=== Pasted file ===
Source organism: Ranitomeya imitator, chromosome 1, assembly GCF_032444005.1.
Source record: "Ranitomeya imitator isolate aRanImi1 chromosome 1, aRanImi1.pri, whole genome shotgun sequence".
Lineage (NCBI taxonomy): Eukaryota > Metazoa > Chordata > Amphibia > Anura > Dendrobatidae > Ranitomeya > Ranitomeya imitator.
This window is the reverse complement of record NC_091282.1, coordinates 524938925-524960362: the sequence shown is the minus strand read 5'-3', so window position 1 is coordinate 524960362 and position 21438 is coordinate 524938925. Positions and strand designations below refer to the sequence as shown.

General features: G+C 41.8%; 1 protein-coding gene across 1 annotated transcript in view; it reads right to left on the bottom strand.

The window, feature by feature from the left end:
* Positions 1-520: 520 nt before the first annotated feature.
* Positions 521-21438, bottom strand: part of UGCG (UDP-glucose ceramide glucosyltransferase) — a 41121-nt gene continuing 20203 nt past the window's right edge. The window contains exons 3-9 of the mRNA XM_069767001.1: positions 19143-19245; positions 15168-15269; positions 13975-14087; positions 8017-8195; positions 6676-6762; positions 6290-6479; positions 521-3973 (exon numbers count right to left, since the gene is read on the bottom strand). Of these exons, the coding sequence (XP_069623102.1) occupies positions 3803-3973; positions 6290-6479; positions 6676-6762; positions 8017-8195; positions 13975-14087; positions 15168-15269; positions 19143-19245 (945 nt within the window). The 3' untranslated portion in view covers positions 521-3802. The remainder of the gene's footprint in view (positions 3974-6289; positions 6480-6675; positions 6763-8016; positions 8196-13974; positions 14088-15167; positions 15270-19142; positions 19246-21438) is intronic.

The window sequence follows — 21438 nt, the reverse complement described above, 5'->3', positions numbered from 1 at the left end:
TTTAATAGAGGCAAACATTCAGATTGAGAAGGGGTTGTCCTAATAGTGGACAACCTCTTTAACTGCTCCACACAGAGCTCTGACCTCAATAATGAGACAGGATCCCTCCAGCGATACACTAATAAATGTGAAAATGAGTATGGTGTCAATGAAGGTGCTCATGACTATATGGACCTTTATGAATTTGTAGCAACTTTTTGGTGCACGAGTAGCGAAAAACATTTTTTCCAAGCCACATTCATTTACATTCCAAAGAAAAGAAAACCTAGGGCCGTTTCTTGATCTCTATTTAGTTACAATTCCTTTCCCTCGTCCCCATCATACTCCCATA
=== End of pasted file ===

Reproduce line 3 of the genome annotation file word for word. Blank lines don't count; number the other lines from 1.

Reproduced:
Lineage (NCBI taxonomy): Eukaryota > Metazoa > Chordata > Amphibia > Anura > Dendrobatidae > Ranitomeya > Ranitomeya imitator.